An Historic Expedition
The Australasian Antarctic Expedition under Douglas Mawson – the pre-eminent scientific expedition of its time to South Polar regions – happened when Australia was little more than a decade old.
While other expeditions had started out from Australia in the 1890s, they had been financed and led from elsewhere. Here was an expedition planned, largely financed and led from Australia – an astonishing achievement for so young a nation.
East Antarctica – the greater mass of the Antarctic continent that lies south of Australia, the Indian Ocean and Africa – remained one of the least-visited parts of the continent throughout the early years of Antarctic exploration. The first two circumnavigations of Antarctica (James Cook in 1772-75 and Thaddeus Bellingshausen in 1819-20) both sailed well to the north of the pack ice in Australian longitudes. Around 1840, three voyages did much to fill the gap. In 1839 the English seal-hunter John Balleny, after discovering the islands named after him, sighted Antarctic coast south of Western Australia. A year later the French explorer Dumont d’Urville and the American Charles Wilkes came close to the coast.
Wilkes traversed 1,500km along the Antarctic coast, but a controversial homecoming and a court martial amid claims that he had made up his Antarctic discoveries meant that his accurate coastal maps were overlooked until well into the 20th century. In 1909, when a young South Australian geologist named Douglas Mawson returned from an Antarctic expedition under Ernest Shackleton, Adélie Land (as Dumont d’Urville had named the coast he discovered in 1840) was virgin territory – a gap Mawson was determined to fill. He began planning immediately for his own, Australian-based expedition, an unlikely prospect for so young a nation. But Mawson was not one to give up. He persuaded governments and private interests in Australia, New Zealand and Britain to pay for a stout whale-ship named Aurora, in which he sailed from Hobart (after a tumultuous farewell on the docks) in December 1911, bound for Macquarie Island and Antarctica.
Ever the innovator, Mawson set up a wireless relay station on Macquarie Island (which would later transmit the first Antarctic radio signals) before heading for unknown parts to the south. By the time he reached Cape Denison on 8 January 1912 Mawson was running out of options – he needed to be close enough to Macquarie for his radio signals and the ship (which still had to set up a second, western base) was getting low on fuel. So Cape Denison it was, at the western end of a great bay Mawson named for his country, Commonwealth Bay.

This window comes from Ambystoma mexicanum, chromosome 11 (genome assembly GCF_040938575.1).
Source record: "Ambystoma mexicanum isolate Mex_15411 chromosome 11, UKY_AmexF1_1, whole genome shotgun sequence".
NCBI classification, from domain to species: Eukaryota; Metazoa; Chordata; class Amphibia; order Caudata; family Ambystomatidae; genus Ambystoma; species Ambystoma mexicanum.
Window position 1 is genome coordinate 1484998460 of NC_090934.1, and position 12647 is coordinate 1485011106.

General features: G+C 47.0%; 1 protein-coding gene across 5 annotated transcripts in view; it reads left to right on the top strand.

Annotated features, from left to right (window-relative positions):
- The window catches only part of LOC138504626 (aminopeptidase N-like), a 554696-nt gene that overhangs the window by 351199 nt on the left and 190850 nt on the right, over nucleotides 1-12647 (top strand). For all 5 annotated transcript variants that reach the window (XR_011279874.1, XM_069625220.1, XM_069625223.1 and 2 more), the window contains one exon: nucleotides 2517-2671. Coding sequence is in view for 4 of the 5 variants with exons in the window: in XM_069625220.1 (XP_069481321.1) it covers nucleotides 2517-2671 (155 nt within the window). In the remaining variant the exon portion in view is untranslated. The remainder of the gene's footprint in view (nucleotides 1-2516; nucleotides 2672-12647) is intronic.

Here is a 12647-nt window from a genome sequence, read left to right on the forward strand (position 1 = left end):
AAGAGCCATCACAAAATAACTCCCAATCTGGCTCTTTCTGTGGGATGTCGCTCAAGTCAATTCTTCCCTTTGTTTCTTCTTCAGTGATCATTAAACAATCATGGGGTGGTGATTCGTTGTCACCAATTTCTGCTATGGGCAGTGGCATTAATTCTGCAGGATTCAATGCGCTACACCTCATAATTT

1911–14 Australasian Antarctic Expedition
In this age of satellite networks and global mapping it can be difficult to imagine that not so long ago, no-one was really sure what existed at Earth’s southern extremity. The first human sightings of a mysterious seventh continent were recorded in 1820, and no human actually set foot in Antarctica until as late as 1895. What did it look like? What was it made of? Who or what lived there? What could we learn from it?
To scientists such as Dr Douglas Mawson, the opportunity to research and discover this new world was unprecedented and irresistible. The objective of the Australasian Antarctic Expedition (AAE) was to investigate the “practically unknown Antarctic coast… west of the region visited by Scott and Shackleton.” Numerous studies were planned, with an emphasis on biology, geology, meteorology and magnetic charting for navigational purposes. The AAE aimed to identify new species, explore theories of continental drift and the geological connection of Australia and Antarctica, and examine glaciation and climate processes. The expedition would also conduct extensive surveys of the ocean and the seabed between Australia and Antarctica, and explore Macquarie Island, a similarly mysterious place some 1500km south-southeast of Tasmania, where a scientific base and wireless relay station would be built.
Conservation & Restoration
Since its establishment in 1996, the Foundation has funded and organised 14 major expeditions to the Mawson’s Huts historic site at Cape Denison. The expeditions have saved the main building from imploding and being blown into the Southern ocean, just 60 metres away.
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Help conserve Australia’s rich Antarctic heritage.
The Foundation is a not for profit charity seeking funds to promote and encourage public interest in the nation’s Antarctic history including the conservation of Mawson’s Huts at Cape Denison, East Antarctica.
The Mawson’s Huts Foundation is a registered Deductible Gift Recipient with all monetary donations tax deductible.